GADF intake does not seem to affect the proliferative activity of the crypt cells but does significantly inhibit cell death in the distal colonic mucosa. The reduction of apoptosis was evident from the decrease in the number of apoptotic cells located at the top of the crypts of the colonic epithelium(39) (Fig. 1(b)) and from the decline of internucleosomal DNA fragmentation (Fig. 1(c)). However, some individual grape compounds such as the proanthocyanidins(40) may enhance the proliferative rate and viability in various cell types, whereas grape compounds in combinations such as freeze-dried grape powder(10) have been shown to enhance cell proliferation and viability but attenuate mitochondria-mediated apoptosis in the normal liver. Also, grape procyanidins have been shown to inhibit apoptosis in thymus cells(41), while resveratrol presents anti-apoptotic actions in cerebellar neurons, mainly sustained by its antioxidant proprieties(42). An anti-apoptotic shift in the pattern of expression of Bcl-2 proteins was involved in the mechanism of GADF-related apoptotic reduction of the colonic mucosa. The intrinsic pathway of apoptosis involves the participation of mitochondria and is regulated by the pro-apoptotic and anti-apoptotic members of the Bcl-2 family(43). Following an apoptotic stimulus, pro-apoptotic Bcl-2 members such as Bax translocate from cytosol to mitochondria and oligomerise on the outer membrane of the mitochondria (OMM), forming a pore that increases mitochondrial outer membrane permeabilisation and permits the efflux of cytochrome c, thus inducing apoptosis(44). Anti-apoptotic proteins such as Bcl-2 and Bcl-xL maintain the integrity of the OMM(45). In the present study, we observed significant and opposite changes in the expression of Bcl-2, Bcl-xL and Bax proteins in the mitochondria and the cytosol of the GADF-treated mucosa. The reduced protein expression of Bax in the mitochondria and the reciprocal increase in the cytosol (Fig. 2(a)) suggest that GADF treatment inhibits the translocation of Bax from the cytosol to the mitochondrial membrane. On the contrary, the increase in mitochondrial expression of Bcl-2 and Bcl-xL and the decrease in cytosolic expression (Fig. 2(a)) seem to indicate that GADF up-regulated these anti-apoptotic proteins in the mitochondria, preventing oligomerisation of the membrane-bound Bax and, thus, suppressing apoptosis. Consequently, the mitochondrial Bcl-2:Bax ratio was significantly increased, showing anti-apoptotic modulation of Bcl-2 and Bax expression by GADF treatment (Fig. 2(b)). The GADF-related changes in the expression and distribution of the Bcl-2 proteins in the colonic crypts were strongly identified immunohistochemically (Fig. 2. (c)). This confirmed that GADF modified both the expression and the location of the anti-apoptotic Bcl-2 protein (stained along the colonic axis of crypts), since Bcl-2 is expressed primarily at the base of crypts and to a much lesser extent by cells closer to the lumen(46), whereas the low Bax expression was localised at the top of crypts(47). Also, resveratrol was able to protect against oxidant-induced apoptotic signalling through the up-regulation of Bcl-2, within any reductions of the Bax protein content(48). It has been shown that the anti-apoptotic members of the Bcl-2 family exert an inhibiting effect on mitochondrial permeability transition pore opening(49) whereas Bax presents an opposite effect(50). The GADF-associated anti-apoptotic shift in the pattern of expression of Bcl-2 proteins in the colonic mucosa can block the release of cytochrome c from mitochondria to cytosol, inhibiting apoptosome formation and caspase-3 activation. Active caspases play an important role in the induction of apoptosis. The GADF-induced reduction of the cleaved caspase-3 (p17 and p20 fragments) makes the colonic mucosa of GADF rats less susceptible to caspase-dependent apoptosis(51). Also, resveratrol and quercetin prevent the release of cytochrome c from mitochondria to cytosol, supporting a strong anti-apoptotic potential against 1-methyl-4-phenylpyridinium ion (MPP+)-induced oxidation stress in dopaminergic neurons(52). Initiation and regulation of apoptosis appear to be intimately associated with modifications in the oxidative environment(53). In the present study, LPO levels were unchanged (mitochondria) or significantly reduced (cytosol) by GADF treatment, confirming their antioxidant potential via attenuating oxidative stress. This fall in LPO could be related to the anti-apoptotic changes observed in the Bcl-2 family as suggested by the strong positive correlation found between cytosolic LPO and the mitochondrial Bcl-2:Bax ratio (Fig. 6(a)). On the contrary, high levels of oxidative stress have been shown to induce a pro-apoptotic shift in the mitochondrial Bcl-2 family pattern(54). Up-regulation of thiol compounds(55) may be a mechanism whereby Bcl-2 enhances the oxidative damage in GADF rats. Bcl-2 proteins appear to act through enzymes involved in GSH recycling in the GADF mucosa, since mitochondrial GPx and cytosolic GR activities appear to be dependent on the mitochondrial and cytosolic Bcl-2:Bax ratio, respectively (Fig. 6(b) and (c)). GPx uses GSH as a co-substrate to reduce H2O2 or lipid hydroperoxides and the enzymic reaction product, GSSG, is recycled to GSH by GR or exits from the cells(56). Lowering the protein levels but maintaining the activity of GPx, combined with an increase in both GR protein and activity, produces an increase in the cytosolic GSH:GSSG ratio, helping to enhance the GSH redox status in the GADF mucosa(57). The effect of polyphenols on increasing GSH and γ-glutamyl cysteine synthetase, GR, GPx and GST activities and mRNA has been demonstrated(58). This result seems to indicate that the GSH redox system is an essential contributor to reduce oxidative damage of the GADF colonic mucosa. In addition, the negative correlation found in the present study between the apoptotic index and the cytosolic GSH:GSSG ratio in GADF rats suggests a role for the cellular GSH:GSSG redox balance in the reduction of apoptosis (Fig. 6(d)). Thus, the reduction of apoptosis induced by GADF in the colonic mucosa appears to be mediated by a high cytosolic GSH:GSSG ratio. On the contrary, loss of GSH and oxidative damage are early signalling events of apoptosis(59).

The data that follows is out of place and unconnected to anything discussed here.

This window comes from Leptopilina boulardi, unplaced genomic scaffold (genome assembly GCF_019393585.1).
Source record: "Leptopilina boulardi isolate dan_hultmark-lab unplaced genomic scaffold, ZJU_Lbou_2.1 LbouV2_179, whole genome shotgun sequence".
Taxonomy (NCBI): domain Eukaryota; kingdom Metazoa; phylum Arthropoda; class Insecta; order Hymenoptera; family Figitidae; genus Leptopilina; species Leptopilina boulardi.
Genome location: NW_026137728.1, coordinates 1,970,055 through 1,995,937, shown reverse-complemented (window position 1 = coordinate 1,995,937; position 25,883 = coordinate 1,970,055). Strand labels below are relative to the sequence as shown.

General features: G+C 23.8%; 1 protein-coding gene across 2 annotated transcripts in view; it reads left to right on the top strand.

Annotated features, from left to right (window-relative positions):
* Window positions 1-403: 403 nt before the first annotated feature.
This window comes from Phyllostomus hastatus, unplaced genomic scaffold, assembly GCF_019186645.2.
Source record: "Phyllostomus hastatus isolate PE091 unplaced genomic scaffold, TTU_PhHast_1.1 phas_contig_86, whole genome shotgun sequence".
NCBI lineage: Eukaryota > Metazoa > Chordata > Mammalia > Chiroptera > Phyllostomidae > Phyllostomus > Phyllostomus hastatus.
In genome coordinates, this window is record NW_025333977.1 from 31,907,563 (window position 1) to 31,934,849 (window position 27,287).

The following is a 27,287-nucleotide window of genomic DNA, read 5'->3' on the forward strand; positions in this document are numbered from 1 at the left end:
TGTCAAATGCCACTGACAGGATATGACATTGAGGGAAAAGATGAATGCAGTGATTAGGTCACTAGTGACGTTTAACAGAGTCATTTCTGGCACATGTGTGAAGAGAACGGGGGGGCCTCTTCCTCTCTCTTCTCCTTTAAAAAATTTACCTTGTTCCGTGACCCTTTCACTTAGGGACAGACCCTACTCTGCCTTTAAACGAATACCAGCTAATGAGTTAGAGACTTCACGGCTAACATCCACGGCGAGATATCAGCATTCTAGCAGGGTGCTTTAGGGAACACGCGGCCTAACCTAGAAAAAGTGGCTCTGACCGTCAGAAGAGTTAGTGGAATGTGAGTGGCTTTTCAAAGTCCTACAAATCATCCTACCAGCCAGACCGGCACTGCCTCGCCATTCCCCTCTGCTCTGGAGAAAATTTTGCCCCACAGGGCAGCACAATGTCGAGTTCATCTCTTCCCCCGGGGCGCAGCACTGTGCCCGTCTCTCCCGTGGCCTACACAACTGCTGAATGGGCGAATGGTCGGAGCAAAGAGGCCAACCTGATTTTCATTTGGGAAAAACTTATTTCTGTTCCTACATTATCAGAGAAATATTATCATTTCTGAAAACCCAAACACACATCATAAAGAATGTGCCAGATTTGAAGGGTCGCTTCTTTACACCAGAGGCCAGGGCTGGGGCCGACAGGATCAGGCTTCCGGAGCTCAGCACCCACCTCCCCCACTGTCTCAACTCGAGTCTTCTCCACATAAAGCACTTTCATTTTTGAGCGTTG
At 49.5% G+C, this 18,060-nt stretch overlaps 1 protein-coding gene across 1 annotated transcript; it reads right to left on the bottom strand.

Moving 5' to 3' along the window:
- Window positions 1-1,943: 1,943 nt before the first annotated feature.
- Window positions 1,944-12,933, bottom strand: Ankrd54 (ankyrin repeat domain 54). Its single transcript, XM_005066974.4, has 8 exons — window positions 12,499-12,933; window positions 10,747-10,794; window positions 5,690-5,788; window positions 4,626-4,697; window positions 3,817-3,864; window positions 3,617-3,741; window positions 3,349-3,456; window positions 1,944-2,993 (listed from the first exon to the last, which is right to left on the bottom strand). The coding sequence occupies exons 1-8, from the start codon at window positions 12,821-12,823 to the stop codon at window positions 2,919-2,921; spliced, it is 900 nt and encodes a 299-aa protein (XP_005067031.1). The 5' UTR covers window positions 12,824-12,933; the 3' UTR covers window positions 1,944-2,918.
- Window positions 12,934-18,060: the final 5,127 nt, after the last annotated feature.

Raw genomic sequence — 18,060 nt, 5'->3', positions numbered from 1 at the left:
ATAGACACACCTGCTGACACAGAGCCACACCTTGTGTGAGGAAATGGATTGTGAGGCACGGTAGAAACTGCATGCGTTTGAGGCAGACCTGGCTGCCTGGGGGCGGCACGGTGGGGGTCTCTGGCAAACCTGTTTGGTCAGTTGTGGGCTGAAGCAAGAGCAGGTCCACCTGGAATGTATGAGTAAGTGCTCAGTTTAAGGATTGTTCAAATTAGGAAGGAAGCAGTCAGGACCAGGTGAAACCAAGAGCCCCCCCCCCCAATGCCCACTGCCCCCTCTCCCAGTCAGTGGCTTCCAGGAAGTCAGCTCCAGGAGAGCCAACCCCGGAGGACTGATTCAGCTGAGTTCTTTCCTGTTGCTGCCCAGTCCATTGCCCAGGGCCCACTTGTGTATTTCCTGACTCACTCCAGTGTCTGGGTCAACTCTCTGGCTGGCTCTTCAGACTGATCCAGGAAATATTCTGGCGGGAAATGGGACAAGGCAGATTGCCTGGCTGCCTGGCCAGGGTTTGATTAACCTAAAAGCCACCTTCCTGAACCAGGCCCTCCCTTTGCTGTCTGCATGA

The AOE system was also modulated by GADF in the colonic mucosa. The reduction in the activities and the protein content of the mitochondrial and cytosolic SOD suggests that GADF possibly elicits a decrease in the dismutation of O2 to H2O2 in the colonic mucosa. The positive correlation found between the apoptotic index and the cytosolic Cu,ZnSOD activity (Fig. 6(e)) further suggests a possible role for this enzyme in GADF-reduced apoptosis. In this connection, Du et al. (60) reported that grape seed polyphenols could protect against cardiac apoptosis via the induction of endogenous antioxidant enzymes.